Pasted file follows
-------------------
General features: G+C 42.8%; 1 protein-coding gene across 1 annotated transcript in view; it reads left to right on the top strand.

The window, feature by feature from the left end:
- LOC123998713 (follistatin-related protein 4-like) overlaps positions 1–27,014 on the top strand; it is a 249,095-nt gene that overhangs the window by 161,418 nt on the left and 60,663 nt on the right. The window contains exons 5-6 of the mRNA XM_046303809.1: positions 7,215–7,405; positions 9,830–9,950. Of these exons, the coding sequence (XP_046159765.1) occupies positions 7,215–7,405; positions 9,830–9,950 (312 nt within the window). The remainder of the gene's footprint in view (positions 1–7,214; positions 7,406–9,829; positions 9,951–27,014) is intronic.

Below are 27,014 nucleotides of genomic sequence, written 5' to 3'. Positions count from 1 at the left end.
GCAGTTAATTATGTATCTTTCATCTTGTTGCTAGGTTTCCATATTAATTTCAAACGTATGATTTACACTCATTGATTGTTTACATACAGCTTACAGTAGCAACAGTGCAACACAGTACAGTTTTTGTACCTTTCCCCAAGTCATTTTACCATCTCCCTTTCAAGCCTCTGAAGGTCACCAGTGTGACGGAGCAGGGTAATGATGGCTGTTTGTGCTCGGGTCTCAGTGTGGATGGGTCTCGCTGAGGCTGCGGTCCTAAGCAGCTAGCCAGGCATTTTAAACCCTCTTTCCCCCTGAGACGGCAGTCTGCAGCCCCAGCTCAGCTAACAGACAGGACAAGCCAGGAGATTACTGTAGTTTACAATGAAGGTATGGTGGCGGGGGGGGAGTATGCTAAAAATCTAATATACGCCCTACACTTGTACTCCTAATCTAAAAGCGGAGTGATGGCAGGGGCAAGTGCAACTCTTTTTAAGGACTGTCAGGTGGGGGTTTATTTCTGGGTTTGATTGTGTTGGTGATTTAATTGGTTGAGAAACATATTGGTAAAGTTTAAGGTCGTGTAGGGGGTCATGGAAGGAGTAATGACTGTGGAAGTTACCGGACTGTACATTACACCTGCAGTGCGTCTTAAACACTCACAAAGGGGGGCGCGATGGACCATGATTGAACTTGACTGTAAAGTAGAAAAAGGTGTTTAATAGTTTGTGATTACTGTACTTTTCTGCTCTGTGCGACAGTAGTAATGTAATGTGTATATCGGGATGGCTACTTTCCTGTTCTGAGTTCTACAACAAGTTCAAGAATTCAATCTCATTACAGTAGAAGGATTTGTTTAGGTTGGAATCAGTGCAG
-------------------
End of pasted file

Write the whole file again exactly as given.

General features: G+C 42.8%; 1 protein-coding gene across 1 annotated transcript in view; it reads left to right on the top strand.

The window, feature by feature from the left end:
- LOC123998713 (follistatin-related protein 4-like) overlaps positions 1–27,014 on the top strand; it is a 249,095-nt gene that overhangs the window by 161,418 nt on the left and 60,663 nt on the right. The window contains exons 5-6 of the mRNA XM_046303809.1: positions 7,215–7,405; positions 9,830–9,950. Of these exons, the coding sequence (XP_046159765.1) occupies positions 7,215–7,405; positions 9,830–9,950 (312 nt within the window). The remainder of the gene's footprint in view (positions 1–7,214; positions 7,406–9,829; positions 9,951–27,014) is intronic.

Below are 27,014 nucleotides of genomic sequence, written 5' to 3'. Positions count from 1 at the left end.
GCAGTTAATTATGTATCTTTCATCTTGTTGCTAGGTTTCCATATTAATTTCAAACGTATGATTTACACTCATTGATTGTTTACATACAGCTTACAGTAGCAACAGTGCAACACAGTACAGTTTTTGTACCTTTCCCCAAGTCATTTTACCATCTCCCTTTCAAGCCTCTGAAGGTCACCAGTGTGACGGAGCAGGGTAATGATGGCTGTTTGTGCTCGGGTCTCAGTGTGGATGGGTCTCGCTGAGGCTGCGGTCCTAAGCAGCTAGCCAGGCATTTTAAACCCTCTTTCCCCCTGAGACGGCAGTCTGCAGCCCCAGCTCAGCTAACAGACAGGACAAGCCAGGAGATTACTGTAGTTTACAATGAAGGTATGGTGGCGGGGGGGGAGTATGCTAAAAATCTAATATACGCCCTACACTTGTACTCCTAATCTAAAAGCGGAGTGATGGCAGGGGCAAGTGCAACTCTTTTTAAGGACTGTCAGGTGGGGGTTTATTTCTGGGTTTGATTGTGTTGGTGATTTAATTGGTTGAGAAACATATTGGTAAAGTTTAAGGTCGTGTAGGGGGTCATGGAAGGAGTAATGACTGTGGAAGTTACCGGACTGTACATTACACCTGCAGTGCGTCTTAAACACTCACAAAGGGGGGCGCGATGGACCATGATTGAACTTGACTGTAAAGTAGAAAAAGGTGTTTAATAGTTTGTGATTACTGTACTTTTCTGCTCTGTGCGACAGTAGTAATGTAATGTGTATATCGGGATGGCTACTTTCCTGTTCTGAGTTCTACAACAAGTTCAAGAATTCAATCTCATTACAGTAGAAGGATTTGTTTAGGTTGGAATCAGTGCAG